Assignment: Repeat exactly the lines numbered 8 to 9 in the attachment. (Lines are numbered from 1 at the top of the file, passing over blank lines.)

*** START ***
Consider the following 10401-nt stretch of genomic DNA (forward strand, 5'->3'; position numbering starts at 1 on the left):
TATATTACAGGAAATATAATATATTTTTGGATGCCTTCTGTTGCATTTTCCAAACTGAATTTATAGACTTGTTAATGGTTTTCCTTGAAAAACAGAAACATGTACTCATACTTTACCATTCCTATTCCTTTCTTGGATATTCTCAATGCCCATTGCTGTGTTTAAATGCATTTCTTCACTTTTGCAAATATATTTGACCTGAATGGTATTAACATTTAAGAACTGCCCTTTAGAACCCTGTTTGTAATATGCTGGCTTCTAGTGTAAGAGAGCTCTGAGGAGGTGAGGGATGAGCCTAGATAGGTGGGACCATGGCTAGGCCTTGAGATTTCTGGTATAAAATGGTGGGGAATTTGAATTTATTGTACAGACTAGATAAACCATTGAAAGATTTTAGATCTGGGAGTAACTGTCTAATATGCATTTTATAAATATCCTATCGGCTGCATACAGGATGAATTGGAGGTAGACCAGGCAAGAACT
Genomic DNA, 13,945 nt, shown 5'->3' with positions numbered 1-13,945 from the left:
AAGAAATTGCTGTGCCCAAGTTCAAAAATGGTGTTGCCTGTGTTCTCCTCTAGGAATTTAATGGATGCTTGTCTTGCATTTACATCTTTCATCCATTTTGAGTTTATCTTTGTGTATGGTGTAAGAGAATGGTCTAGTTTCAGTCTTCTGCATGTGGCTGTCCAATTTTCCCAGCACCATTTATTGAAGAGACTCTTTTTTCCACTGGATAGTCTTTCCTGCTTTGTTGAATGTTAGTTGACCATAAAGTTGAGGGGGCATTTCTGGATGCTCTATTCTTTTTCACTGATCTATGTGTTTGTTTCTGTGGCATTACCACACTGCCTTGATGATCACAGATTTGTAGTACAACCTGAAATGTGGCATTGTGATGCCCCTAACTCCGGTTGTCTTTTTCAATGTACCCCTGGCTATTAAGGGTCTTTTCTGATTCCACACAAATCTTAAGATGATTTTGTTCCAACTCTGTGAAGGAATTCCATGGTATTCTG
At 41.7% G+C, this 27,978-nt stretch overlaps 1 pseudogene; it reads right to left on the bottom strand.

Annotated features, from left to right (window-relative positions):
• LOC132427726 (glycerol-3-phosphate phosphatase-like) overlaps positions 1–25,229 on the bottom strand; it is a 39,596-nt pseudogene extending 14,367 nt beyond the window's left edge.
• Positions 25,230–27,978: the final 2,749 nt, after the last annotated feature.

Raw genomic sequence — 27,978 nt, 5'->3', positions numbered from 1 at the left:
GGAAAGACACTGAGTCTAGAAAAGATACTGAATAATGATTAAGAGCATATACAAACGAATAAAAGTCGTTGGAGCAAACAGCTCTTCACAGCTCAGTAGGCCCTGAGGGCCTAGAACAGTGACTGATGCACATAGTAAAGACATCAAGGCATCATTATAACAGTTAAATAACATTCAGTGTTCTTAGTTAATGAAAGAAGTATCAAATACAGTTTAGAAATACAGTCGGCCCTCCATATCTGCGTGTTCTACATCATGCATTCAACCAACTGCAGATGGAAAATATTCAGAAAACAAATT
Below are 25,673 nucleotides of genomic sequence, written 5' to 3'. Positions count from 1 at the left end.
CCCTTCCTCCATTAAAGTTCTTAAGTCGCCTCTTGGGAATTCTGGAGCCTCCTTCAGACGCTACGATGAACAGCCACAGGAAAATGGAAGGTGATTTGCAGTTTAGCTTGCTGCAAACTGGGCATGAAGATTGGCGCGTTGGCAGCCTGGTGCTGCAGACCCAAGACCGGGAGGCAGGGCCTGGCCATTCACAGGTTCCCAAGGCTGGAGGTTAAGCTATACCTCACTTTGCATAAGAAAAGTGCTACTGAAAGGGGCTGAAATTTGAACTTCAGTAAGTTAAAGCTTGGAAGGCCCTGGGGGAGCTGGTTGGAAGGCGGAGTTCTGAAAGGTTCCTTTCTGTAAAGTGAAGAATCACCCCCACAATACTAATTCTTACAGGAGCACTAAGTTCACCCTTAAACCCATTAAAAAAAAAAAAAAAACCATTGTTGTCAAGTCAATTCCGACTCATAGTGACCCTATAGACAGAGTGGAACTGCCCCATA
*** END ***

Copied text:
• Positions 25,230–27,978: the final 2,749 nt, after the last annotated feature.

Raw genomic sequence — 27,978 nt, 5'->3', positions numbered from 1 at the left: